Hollywood has been indispensible in bringing the limousine to prominence in American society. The use of limousines in Hollywood goes back to the ‘Teens and ‘Twenties…decades when the country was just becoming accustomed to the automobile. As Hollywood evolved over the years, limousines maintained their position as the predominant vehicle of the stars.
Fatty Arbuckle's 1923 MacFarlan (courtesy Merle Norman Classic Beauty Collection)
Producers and stars of silent pictures were first chauffeured around Hollywood at a time when, in much of the country, roads were still poor and many people had not yet learned to drive. Because they offered privacy, as well as luxury and convenience, the use of limousines easily kept pace with the growing film industry.
As Cadillac, Packard, Lincoln, Rolls Royce, Mercedes Benz, and many other companies developed their first limousines, Hollywood personalities were eager customers. America’s Sweetheart Mary Pickford, was chauffeured to her studio in one of the country’s first enclosed automobiles.
VIEW OUR PHOTO GALLERY OF SILENT PICTURE STARS AND THEIR VEHICLES.
Matinee idol Rudolf Valentino was another of the earliest stars to use limousines. Valentino owned an imported Isotta Fraschini limousine, as well as a ’23 Avions Voisin which has been restored to its original condition and is now on display in the Merle Norman Classic Beauty Collection in Sylmar, CA.
When the first Academy Awards ceremony was held in 1928, those who attended the festivities saw one of the first large gatherings of limousines in the United States. Among those chauffeured to this event was Buddy Rogers who starred in Wings, the first film honored as Best Motion Picture of the year.
Another early Hollywood celebrity who loved using a limousine was famed director C.B. deMille. deMille was the proud owner of several limousines including a 1920’s Cunningham touring car, an early Lincoln limousine, and a ’39 Cadillac V-16 touring car. deMille’s Cadillac touring car has been restored to original condition and, like Valentino’s limousine, is featured in the Merle Norman Classic Beauty Collection.
The era of silent movies was one of the most prominent periods of limousine ownership in Hollywood. D.W. Griffith, director of the silent classic The Birth of a Nation, scouted for filming locations in a chauffeur-driven Fiat touring car. In a few cases, the glamour of massive limousines, with their custom-built bodies, has nearly outlasted the fame of the silent picture stars themselves. One such star was popular screen cowboy Monte Blue who waschauffeured around town in one of the earliest Cadillac town cars.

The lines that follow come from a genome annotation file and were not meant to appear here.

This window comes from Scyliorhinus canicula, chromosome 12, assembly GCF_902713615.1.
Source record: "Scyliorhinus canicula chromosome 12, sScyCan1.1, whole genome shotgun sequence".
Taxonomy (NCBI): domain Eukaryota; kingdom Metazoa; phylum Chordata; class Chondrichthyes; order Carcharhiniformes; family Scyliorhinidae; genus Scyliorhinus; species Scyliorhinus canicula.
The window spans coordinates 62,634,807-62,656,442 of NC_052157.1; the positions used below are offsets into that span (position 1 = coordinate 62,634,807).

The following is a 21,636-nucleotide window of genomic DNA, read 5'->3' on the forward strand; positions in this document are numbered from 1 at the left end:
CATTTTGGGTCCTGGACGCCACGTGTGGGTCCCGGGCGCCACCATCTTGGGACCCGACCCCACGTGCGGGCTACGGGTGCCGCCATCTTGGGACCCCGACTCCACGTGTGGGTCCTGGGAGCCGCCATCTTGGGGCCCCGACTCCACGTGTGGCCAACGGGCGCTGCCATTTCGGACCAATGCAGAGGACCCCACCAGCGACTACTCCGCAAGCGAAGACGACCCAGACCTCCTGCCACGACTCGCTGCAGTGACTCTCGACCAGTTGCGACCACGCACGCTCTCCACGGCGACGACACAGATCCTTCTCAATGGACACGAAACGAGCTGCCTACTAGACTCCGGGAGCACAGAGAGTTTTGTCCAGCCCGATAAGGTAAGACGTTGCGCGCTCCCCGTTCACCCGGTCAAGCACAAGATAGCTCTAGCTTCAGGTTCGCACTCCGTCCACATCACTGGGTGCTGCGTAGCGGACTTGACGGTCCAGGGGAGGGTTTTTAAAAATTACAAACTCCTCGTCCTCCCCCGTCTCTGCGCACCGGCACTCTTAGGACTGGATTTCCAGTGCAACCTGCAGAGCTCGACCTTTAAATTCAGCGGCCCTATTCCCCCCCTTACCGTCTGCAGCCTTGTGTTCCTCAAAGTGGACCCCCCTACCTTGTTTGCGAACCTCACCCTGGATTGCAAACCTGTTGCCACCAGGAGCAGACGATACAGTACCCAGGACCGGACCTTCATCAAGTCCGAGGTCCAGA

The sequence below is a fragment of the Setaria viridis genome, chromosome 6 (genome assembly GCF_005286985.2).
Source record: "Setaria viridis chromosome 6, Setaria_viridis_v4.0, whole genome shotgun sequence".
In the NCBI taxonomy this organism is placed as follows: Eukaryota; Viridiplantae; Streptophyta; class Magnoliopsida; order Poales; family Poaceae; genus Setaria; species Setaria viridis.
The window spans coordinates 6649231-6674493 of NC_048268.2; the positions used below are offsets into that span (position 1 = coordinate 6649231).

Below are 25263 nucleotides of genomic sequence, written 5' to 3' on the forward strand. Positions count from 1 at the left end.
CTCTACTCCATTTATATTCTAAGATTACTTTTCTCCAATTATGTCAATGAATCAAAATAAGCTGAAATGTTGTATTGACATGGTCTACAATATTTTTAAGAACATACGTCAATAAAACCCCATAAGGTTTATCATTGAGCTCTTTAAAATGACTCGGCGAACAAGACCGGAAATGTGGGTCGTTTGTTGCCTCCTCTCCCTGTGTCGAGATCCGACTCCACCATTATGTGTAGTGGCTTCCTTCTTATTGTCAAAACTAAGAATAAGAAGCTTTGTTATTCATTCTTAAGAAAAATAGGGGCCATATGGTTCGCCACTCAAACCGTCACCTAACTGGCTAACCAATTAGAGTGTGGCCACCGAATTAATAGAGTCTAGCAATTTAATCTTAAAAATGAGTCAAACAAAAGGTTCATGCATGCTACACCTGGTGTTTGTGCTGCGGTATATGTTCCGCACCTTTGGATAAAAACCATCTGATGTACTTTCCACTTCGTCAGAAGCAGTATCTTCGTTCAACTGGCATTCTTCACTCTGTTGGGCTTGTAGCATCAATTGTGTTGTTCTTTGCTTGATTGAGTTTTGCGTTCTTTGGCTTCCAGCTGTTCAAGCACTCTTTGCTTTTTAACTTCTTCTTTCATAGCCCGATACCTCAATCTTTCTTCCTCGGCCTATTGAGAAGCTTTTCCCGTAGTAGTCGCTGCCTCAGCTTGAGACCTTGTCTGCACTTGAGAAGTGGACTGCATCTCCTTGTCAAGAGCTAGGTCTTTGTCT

Among the other stars of silent films who owned a limousine was Louise Fazenda who appeared in a number of films from Mack Sennett’s Keystone Studio. Fazenda was regally chauffeured in a ’21 Packard limousine. MGM actress Gertrude Olmstead also owned a Packard limousine. Hers was equipped with a speaking tube allowing her to communicate with her driver while seated in the Packard s enclosed passenger compartment.
Another Packard owner was comedian Harold Lloyd who owned a ’35 Packard Twelve. The penurious Jack Benny owned a ’37 Packard Twelve formal sedan which was one of the country’s highest priced automobiles at the time. Stage star Anna Held owned a 2-tone Packard limousine.
Other Packard owners included actress Pauline Starke whose ’27 Packard town car was fitted with a custom body from one of the many custom coachbuilders of the time. Irene Rich, a melodrama star of the ‘Twenties who played the nagging wife of Will Rogers in several pictures, owned a ’29 Packard all-weather town car. Actress Madge Evans, who appeared in thirty-seven movies, also loved Packards and was often seen by the public in her ’32 Packard Eight DeLuxe all-weather cabriolet.
Several other makes of limousine rivaled Packard’s popularity in Hollywood. Douglas Fairbanks Sr. owned one of the earliest Cadillac limousines. Producer and studio head Darryl F. Zanuck was loyal to his custom-built ’38 Cadillac limousine for some eleven years.
Marlene Dietrich owned both Cadillac and Rolls Royce limousines. Her driver performed the additional role of bodyguard Constance Bennett also owned a Rolls Royce town car A ’31 Rolls
Royce limousine co-starred with Gloria Swanson in the famous film Sunset Boulevard.
Jean Harlow owned a ’34 Cadillac V-12 town car, while Joan Crawford owned a Lincoln limousine. Delores Del Rio was driven around town in a custom-built ’30 Cadillac V-8 town car.
Actor Wallace Beery, who starred in such films as Casey at the Bat and Last of the Mohicans, owned one of the most unique limousines in Hollywood. Beery had the Siebert body company stretch a ’36 Ford sedan into an eleven-passenger eye-stopper that he drove to public appearances across the country. Beery also used the multi-purpose limousine for hunting and camping expeditions.
Mae West was involved in one of Hollywood’s more unusual limousine scenarios. During a time when the popular actress was receiving a series of death threats and extortion notes, the District Attorney’s Office set a trap to catch her tormentors.
Police operative Harry Dean was disguised as the voluptuous actress and driven around town in the star’s own limousine. Mae West’s personal chauffeur, Chalky Wright, drove the limousine and a second policeman, Jack Southard, crouched on the floor in the passenger compartment waiting to clench the jaws of justice. Hollywood archives fail to disclose the outcome of the plot.
Limousines have carried Hollywood personalities through such difficulties as world wars, the Great Depression, and even the advent of television. Now, limousines carry Hollywood heroes such as Eddie Murphy, Sylvester Stallone, Jessica Lange, and Chuck Norris. Limousines will probably always grace the busy boulevards of Hollywood. They have become an indispensible part of the scenery.